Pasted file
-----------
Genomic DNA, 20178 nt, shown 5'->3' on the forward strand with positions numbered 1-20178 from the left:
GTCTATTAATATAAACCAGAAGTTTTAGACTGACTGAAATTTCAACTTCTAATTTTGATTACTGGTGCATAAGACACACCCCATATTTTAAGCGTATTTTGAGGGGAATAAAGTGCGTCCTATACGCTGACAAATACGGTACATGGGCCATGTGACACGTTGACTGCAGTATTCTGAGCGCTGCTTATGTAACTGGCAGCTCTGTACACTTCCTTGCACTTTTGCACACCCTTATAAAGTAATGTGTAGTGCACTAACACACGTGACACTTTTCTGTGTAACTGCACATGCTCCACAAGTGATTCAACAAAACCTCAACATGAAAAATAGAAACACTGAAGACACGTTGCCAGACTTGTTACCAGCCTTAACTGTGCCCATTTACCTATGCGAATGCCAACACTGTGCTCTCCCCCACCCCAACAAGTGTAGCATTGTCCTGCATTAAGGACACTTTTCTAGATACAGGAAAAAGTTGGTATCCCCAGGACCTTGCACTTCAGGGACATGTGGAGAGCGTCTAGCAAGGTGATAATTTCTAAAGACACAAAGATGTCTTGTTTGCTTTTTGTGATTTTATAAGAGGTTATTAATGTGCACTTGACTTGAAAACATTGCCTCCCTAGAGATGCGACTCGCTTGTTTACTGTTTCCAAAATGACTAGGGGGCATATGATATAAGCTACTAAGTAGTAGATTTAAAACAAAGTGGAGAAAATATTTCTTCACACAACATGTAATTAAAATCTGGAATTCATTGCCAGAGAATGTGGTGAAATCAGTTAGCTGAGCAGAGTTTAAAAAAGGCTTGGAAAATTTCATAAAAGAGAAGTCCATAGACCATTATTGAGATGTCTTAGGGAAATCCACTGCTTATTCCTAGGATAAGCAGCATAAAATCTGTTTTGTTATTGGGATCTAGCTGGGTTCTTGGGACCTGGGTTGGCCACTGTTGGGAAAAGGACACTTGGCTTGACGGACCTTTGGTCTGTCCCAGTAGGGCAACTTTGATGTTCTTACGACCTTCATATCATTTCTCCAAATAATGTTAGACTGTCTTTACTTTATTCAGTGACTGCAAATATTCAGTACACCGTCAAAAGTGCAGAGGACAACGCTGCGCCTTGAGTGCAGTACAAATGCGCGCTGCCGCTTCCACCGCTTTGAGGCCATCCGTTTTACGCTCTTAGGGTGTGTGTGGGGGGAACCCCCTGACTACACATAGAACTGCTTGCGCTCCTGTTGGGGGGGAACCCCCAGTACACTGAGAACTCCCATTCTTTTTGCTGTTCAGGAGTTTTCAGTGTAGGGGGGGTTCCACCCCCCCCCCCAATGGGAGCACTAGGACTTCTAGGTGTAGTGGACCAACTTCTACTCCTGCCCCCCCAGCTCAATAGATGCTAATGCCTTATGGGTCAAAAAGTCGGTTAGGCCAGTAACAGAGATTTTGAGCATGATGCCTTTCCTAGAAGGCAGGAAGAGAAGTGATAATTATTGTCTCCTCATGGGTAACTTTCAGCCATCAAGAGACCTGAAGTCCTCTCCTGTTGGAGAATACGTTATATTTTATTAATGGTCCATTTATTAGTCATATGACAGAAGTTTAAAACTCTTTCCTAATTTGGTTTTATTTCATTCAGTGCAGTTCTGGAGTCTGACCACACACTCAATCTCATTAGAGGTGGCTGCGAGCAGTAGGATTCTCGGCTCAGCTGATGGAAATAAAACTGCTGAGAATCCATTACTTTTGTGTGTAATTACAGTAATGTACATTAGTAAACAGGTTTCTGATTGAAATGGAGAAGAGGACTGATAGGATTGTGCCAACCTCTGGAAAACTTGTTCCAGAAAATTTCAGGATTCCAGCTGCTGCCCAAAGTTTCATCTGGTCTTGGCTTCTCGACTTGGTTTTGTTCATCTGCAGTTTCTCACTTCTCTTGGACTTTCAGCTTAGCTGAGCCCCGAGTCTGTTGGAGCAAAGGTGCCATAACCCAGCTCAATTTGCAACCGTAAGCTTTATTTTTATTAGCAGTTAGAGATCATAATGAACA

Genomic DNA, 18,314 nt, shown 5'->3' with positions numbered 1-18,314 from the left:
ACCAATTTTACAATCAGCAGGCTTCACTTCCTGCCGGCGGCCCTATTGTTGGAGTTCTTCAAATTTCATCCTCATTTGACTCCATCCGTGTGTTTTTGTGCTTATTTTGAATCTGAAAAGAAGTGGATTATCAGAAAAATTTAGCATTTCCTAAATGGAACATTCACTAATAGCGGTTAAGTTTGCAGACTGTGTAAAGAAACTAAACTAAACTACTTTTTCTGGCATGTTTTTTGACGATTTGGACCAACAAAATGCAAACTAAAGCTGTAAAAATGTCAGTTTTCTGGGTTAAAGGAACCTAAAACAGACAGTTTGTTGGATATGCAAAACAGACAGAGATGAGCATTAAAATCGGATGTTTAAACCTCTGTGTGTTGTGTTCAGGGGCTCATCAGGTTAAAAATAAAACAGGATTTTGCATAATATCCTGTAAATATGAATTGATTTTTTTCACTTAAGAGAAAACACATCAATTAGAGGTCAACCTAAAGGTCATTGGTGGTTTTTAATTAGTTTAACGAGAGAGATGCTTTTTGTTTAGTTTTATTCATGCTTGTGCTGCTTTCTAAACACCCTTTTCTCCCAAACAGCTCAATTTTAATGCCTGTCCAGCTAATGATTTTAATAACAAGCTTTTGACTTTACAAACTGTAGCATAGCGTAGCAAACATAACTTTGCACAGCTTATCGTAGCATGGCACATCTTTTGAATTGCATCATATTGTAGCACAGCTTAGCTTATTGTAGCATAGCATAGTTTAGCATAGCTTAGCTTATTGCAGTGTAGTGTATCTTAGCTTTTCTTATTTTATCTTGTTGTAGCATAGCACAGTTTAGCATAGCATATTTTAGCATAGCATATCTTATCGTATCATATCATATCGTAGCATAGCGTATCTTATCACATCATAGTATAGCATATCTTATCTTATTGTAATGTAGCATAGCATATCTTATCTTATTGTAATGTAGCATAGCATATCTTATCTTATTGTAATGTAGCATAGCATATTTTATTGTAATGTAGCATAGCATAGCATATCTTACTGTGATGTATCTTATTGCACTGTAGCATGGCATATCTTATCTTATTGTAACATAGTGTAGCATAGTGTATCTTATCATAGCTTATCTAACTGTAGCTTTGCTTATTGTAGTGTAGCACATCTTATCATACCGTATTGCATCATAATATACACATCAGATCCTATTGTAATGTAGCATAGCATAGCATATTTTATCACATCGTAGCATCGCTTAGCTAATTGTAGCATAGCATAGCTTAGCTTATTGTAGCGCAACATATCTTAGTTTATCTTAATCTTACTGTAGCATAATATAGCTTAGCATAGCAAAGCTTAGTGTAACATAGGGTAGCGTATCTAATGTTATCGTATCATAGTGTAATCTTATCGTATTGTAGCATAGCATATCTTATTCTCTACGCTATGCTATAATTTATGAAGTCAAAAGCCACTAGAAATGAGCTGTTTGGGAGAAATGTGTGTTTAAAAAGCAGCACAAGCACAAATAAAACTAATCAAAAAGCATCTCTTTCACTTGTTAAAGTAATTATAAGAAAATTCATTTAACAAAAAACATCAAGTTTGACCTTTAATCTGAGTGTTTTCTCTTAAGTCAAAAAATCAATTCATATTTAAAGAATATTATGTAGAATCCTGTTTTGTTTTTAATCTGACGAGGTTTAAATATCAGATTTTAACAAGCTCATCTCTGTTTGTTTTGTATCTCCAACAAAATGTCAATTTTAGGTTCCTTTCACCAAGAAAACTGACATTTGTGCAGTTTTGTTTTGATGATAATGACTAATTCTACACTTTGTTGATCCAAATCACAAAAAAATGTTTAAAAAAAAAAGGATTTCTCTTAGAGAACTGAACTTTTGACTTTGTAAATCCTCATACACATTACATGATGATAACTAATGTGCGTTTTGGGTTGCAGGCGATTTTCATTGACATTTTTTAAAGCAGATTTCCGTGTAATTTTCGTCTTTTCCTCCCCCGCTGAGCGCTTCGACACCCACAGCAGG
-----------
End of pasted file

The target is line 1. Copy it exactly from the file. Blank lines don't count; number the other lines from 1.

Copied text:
Genomic DNA, 20178 nt, shown 5'->3' on the forward strand with positions numbered 1-20178 from the left: